|Publication number||US7577900 B2|
|Application number||US 11/128,864|
|Publication date||Aug 18, 2009|
|Filing date||May 13, 2005|
|Priority date||May 13, 2005|
|Also published as||US20060259909|
|Publication number||11128864, 128864, US 7577900 B2, US 7577900B2, US-B2-7577900, US7577900 B2, US7577900B2|
|Inventors||Gary A. Passero, Hong Q. Li, Adzim Raja Auzar, James E. Muoio, Jr.|
|Original Assignee||Harris Corporation|
|Export Citation||BiBTeX, EndNote, RefMan|
|Patent Citations (37), Non-Patent Citations (4), Referenced by (3), Classifications (9), Legal Events (2)|
|External Links: USPTO, USPTO Assignment, Espacenet|
The present invention relates in general to communication systems and subsystems thereof, and is particularly directed to a software data interface technique that allows a first communication application program to retrieve data from a second communication application program, irrespective of whether or not the data formats employed by the two communication application programs are mutually compatible.
The communications industry has available to it a number of software application programs that allow an operator to model a radio communication network. As a non-limiting example, the Radio Programming Application (RPA) software application created by Harris Corp.—the assignee of the present application—captures data supplied by an operator, the data typically including details such as, but not limited to, exact radio names, radio types, RF network connectivity, IP network connectivity, telephony network connectivity and the like. Many of these details are also needed by other radio communication software applications, such as but not limited to Harris Wireless Message Terminal (WMT), Harris Tactical ChatŪ IP and Harris RF-6010 Network Management Application, each of which is operated by the assignee of the present application. One brute force and very time consuming mechanism to configure each application with the parameters necessary for its operation would be to have a user enter all of the necessary data into each application.
In accordance with the present invention, there is provided a communication software data interfacing technique that significantly relieves the above user burden, by means of a software data interface or intermediate data conversion mechanism that makes data available in an application-independent data format previously agreed to by users of multiple applications. To this end, the supplier of shared data provides an agreed to set of known entry points for accessing the shareable data in the same file as the data itself. In accordance with preferred, but non-limiting, embodiment, the well known entry points employ XML (extensible markup language) nodes with an agreed upon labeling convention. These nodes may be identified as CDQ (which is an abbreviation of the phrase “common data query,” which is a technical abbreviation for this method). Each node has a plurality of attributes, including a version (“version”), a type (“type”) and a name (“name”). Thus, an example of a node would be the statement: <CDQ name=“Station General Query” type=“xsl” version=“1.0”>. The set of named queries that is included with any given data set is agreed to by both the supplier and the consumer of the shared data. The consumer agrees to access the data in the file exclusively through this set of ‘intermediate’ queries, rather than directly retrieving the data.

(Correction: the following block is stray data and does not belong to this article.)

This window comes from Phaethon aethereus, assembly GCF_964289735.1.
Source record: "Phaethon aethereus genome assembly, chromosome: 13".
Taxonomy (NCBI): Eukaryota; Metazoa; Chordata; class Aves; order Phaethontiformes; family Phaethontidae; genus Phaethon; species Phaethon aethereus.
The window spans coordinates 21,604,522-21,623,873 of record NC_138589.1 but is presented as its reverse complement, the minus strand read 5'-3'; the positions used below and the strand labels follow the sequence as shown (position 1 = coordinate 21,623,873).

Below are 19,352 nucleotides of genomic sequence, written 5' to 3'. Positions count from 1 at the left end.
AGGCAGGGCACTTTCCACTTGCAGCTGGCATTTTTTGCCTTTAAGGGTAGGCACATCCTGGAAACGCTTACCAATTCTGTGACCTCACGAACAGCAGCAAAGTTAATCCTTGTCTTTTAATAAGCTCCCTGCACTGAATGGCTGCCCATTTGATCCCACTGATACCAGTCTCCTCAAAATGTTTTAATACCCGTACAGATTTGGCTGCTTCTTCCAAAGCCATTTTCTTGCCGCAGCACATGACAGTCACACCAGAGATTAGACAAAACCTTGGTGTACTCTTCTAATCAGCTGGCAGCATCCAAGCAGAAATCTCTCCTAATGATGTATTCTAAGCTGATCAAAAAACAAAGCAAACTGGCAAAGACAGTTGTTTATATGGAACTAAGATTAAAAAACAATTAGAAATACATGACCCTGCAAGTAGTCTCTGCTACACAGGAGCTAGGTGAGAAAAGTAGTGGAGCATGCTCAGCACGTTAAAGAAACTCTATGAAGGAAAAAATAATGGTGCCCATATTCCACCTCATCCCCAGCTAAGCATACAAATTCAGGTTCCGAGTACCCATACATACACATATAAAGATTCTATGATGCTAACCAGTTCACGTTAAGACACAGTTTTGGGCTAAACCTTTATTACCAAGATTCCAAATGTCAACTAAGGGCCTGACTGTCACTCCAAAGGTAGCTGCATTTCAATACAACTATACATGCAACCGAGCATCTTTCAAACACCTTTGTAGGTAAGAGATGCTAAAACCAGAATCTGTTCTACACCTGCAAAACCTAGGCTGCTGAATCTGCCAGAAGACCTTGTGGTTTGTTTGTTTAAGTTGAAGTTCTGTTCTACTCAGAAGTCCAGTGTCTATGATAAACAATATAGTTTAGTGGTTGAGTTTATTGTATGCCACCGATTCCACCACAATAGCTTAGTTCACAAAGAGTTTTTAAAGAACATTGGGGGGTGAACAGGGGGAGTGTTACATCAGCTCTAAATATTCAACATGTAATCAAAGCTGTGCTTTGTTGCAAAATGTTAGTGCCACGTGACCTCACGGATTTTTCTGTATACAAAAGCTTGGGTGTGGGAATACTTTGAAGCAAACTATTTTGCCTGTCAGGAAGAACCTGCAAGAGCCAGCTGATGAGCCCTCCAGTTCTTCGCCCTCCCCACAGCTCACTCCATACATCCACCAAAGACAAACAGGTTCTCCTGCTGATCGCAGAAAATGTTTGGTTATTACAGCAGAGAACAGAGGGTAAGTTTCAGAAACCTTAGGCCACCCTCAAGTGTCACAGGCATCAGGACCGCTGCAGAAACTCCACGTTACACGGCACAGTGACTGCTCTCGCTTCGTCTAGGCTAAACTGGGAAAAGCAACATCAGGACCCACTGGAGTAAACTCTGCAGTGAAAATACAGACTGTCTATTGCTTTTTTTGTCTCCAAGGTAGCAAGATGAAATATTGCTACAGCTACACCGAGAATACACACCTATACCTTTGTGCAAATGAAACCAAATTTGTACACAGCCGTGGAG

Given this set of queries for representing access points for a respective set of data, a consumer may access the data by opening the data file and then locating the query of interest, using the “name”, “type” and “version” identifiers previously agreed upon during a preliminary contract negotiation session among all users of the technique. In addition, the consumer decompresses contents of the node using an agreed upon compression/decompression standard. For queries of type “XSL”, the result of the decompression step is an extensible stylesheet language template (XSLT) stylesheet through which the entire data file is to be processed (using the consumer's choice of XSLT processor). This stylesheet, together with any consumer supplied arguments, is defined as a “Query Input.” The result of XSLT processing of the Query Input is termed a “Query Output.” For XML type queries, the result of the decompression step is the Query Output directly. The consumer then extracts the data from the Query Output and closes the data file.
More particularly, considering an overview of the methodology of the present invention, as a first step, an arbitrary first version of a first application program stores shared data that is needed by a second application program. Within the first version of the first application program, data is stored in a first format. For an updated or more recent version of the first of application program, data is stored in a corresponding updated format. For successful data exchange between programs, the second application program must be data exchange-compatible with the first application program. Namely, it is necessary for the second application program to be able to read the data files generated by the first application program, irrespective of the version of the first application program. This means that the second application program must be able to retrieve data from files stored in any format, which could be generated by some version of the first application program. For this purpose an application-independent ‘intermediate’ data format, termed Fexchange is agreed upon by the creators of all application programs that will have access to the shared data. To this end, the second application program is created to ‘read’ data in this agreed upon intermediate data format Fexchange. A key feature of the present invention is the fact that whenever a data file is created by the first application program, associated instructions necessary to convert from any arbitrary format to the Fexchange format are inserted into the data file generated by the particular version of the first application program. These conversion instructions are accessible by the second application program upon accessing the data file of interest. Then, whenever the second application program needs to read data that has been generated by the first application program, the second application program retrieves intermediate Fi-to-Fexchange conversion instructions that were created and inserted within that data file contained within the first application program and proceeds to execute the conversion steps described by those instructions, thereby successfully accessing the data from the first application program.